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What Does "Buy the Farm" Mean?

Jim B.
Updated May 23, 2024
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"Buy the farm" is an English idiom used as a colorful way of saying that someone has died. The phrase was first popularly used in the 20th century concerning soldiers who had perished in battle. A colorful expression that undercuts the solemnity of death, "buy the farm" has since been expanded through popular usage to include anyone who has died under any circumstances. Its origins are somewhat unclear, but it is generally associated with the connection between soldiers in battle and their intentions to settle down after the war.

There are many occasions when people use idioms as a colorful way of expressing an otherwise mundane thought. An idiom is a phrase that gains a meaning separate from its literal meaning when it is used often by people in a culture. Many of these idioms are used to express that someone has died, providing a type of gallows humor to lessen the seriousness of the occasion. One of the most popular of these phrases is "buy the farm."

The phrase "buy the farm" is one particular idiom where the literal meaning of the words diverges wildly from the accepted meaning of the phrase. Buying a farm would seem to be a peaceful and prosperous occasion in someone's life and not something to be feared like death. But, as is so often the case with idioms, the phrase grew out of somewhat murky origins to be accepted as shorthand for something totally different from the literal meaning of the words. An example would be someone saying, "I never thought he would buy the farm so young, since he seemed so healthy."

Many possible explanations exist for the origin of this particular phrase. The most sensible of these seems to be the fact that many soldiers fighting in wars in the middle of the 20th century had hopes and dreams of coming back home after the war and settling down to a simple life. Buying a farm would be the epitome of such a simple life, and soldiers who died in battle were said to have "bought the farm" for good.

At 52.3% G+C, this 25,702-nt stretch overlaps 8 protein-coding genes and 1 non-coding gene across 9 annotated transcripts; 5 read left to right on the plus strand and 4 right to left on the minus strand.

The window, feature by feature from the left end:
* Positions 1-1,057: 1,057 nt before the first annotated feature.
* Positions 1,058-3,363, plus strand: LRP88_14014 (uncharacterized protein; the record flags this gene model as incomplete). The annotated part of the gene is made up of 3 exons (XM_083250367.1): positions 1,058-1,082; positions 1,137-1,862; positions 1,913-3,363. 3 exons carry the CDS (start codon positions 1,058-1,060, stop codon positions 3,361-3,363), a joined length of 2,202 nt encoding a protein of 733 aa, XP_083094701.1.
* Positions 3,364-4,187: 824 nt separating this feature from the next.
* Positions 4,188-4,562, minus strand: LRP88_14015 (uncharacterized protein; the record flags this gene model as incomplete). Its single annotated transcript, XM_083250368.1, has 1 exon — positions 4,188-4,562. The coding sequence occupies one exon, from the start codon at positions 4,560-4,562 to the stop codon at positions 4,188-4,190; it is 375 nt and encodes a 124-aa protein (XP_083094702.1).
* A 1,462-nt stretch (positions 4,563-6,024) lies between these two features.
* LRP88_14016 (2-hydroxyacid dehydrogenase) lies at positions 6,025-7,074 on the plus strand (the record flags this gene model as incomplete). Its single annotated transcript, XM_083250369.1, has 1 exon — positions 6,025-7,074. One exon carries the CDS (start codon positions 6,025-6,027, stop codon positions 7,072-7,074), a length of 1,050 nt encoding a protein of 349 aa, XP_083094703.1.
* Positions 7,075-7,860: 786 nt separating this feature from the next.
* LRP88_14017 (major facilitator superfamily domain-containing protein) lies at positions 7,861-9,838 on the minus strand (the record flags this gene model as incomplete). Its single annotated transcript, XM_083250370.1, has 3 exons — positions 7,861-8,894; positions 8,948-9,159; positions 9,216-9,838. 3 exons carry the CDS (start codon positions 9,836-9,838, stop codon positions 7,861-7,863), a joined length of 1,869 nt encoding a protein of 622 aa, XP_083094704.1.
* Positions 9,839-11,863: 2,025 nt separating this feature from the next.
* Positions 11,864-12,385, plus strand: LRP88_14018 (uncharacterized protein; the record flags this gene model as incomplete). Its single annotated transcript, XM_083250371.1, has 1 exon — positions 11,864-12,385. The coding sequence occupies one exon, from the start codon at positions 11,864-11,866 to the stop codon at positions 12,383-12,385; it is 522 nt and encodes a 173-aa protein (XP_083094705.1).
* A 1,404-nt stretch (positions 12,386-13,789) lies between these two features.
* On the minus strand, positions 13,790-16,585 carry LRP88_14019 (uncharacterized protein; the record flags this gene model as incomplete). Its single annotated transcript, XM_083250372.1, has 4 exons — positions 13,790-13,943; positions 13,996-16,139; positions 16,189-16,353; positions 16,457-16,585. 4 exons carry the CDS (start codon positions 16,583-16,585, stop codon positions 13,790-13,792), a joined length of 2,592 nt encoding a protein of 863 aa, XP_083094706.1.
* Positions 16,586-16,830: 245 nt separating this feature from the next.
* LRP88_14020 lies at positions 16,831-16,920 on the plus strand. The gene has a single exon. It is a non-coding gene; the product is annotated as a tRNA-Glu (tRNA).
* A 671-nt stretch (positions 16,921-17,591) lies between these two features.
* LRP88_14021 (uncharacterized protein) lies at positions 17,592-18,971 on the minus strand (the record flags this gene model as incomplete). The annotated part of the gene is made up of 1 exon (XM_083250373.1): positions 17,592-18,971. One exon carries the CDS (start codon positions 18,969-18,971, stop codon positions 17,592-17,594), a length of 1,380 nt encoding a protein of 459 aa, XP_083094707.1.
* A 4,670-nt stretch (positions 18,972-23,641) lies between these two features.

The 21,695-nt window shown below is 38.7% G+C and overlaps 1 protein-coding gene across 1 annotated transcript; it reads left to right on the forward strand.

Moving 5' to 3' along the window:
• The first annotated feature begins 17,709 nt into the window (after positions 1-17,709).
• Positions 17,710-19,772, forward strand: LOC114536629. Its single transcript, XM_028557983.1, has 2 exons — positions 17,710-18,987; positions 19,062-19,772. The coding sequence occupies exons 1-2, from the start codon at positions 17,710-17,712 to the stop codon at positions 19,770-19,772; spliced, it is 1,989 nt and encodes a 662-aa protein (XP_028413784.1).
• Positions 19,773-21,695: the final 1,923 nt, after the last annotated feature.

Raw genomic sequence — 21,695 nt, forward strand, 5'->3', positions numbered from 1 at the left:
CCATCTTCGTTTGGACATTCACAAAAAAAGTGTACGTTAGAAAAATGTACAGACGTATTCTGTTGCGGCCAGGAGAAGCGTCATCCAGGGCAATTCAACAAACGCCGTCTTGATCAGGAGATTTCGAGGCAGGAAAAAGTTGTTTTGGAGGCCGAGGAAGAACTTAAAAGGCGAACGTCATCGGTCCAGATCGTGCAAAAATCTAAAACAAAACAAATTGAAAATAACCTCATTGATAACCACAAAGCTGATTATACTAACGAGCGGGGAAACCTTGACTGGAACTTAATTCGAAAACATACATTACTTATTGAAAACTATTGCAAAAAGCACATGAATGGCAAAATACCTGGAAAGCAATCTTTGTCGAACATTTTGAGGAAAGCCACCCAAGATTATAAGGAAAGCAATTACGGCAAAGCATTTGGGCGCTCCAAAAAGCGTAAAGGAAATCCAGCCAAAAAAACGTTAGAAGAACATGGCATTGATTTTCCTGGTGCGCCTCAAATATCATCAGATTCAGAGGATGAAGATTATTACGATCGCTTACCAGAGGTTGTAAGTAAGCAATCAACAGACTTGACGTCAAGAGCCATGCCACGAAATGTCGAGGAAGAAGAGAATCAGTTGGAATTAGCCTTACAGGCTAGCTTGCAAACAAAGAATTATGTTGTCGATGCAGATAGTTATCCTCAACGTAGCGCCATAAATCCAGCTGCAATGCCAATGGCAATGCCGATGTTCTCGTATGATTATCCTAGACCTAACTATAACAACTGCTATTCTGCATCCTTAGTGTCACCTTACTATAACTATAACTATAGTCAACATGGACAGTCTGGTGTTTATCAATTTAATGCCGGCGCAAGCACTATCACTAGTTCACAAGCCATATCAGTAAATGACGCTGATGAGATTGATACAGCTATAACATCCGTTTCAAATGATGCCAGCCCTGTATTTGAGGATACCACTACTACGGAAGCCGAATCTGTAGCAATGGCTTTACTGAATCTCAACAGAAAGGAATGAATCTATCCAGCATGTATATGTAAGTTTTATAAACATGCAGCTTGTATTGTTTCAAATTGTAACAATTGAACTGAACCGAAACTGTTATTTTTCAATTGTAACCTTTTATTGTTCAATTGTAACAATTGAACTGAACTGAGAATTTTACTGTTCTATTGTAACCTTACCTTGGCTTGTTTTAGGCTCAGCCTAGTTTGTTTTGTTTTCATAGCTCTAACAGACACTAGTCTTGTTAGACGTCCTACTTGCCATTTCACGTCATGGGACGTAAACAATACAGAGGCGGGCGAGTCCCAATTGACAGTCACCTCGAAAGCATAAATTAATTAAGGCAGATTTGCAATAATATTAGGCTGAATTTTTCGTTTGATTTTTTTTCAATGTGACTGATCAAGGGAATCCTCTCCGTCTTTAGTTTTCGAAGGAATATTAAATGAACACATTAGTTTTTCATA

Other explanations have arisen for the origin of the phrase. These range from the policy of farmers receiving insurance settlements when airplanes crashed on their property to the practice of a soldier's family receiving payments from the government if the soldier dies in battle, money which could conceivably be used to buy a farm. No matter the origin, the phrase "buy the farm" has expanded well beyond its military connections.

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Jim B.
By Jim B.
Freelance writer - Jim Beviglia has made a name for himself by writing for national publications and creating his own successful blog. His passion led to a popular book series, which has gained the attention of fans worldwide. With a background in journalism, Beviglia brings his love for storytelling to his writing career where he engages readers with his unique insights.
Discussion Comments
By Drentel — On Feb 23, 2014

Out of all the possible ways the article presented for how the saying "bought the farm" might have started, I think the one about families using death benefits to buy the family farm is most likely. I have no way of knowing, but that explanation makes more sense to me.

By Animandel — On Feb 23, 2014

This article was interesting. I heard older people using the expression "bought the farm" when I was a kid. I would ask my parents and other adults what the expression meant, but no one had a conclusive answer. I still don't have an exact answer, but it is interesting to know how the expression most likely began.

By Sporkasia — On Feb 22, 2014
When I was working as a reporter for a small town newspaper, one of my duties was to cover businesses in the town. Each week I would search out a business that was relatively new and interview the owner or owners.

One week I interviewed a woman who had recently opened a boutique. She said she had opened the store because when her children were young she had managed stores for other people and was often away from her family, and her son had always told her that he wanted her to own a store that was all hers.

The store owner went on to tell me that her son had joined the military, and died in an accident. The money she received from the government when he died was used to start her new store. And I will never forget her saying that. "My son bought the farm." She was referring to the store as the farm. I had never heard the expression used in this literal sense, except in this case the farm was a boutique.

Jim B.
Jim B.
Freelance writer - Jim Beviglia has made a name for himself by writing for national publications and creating his own...
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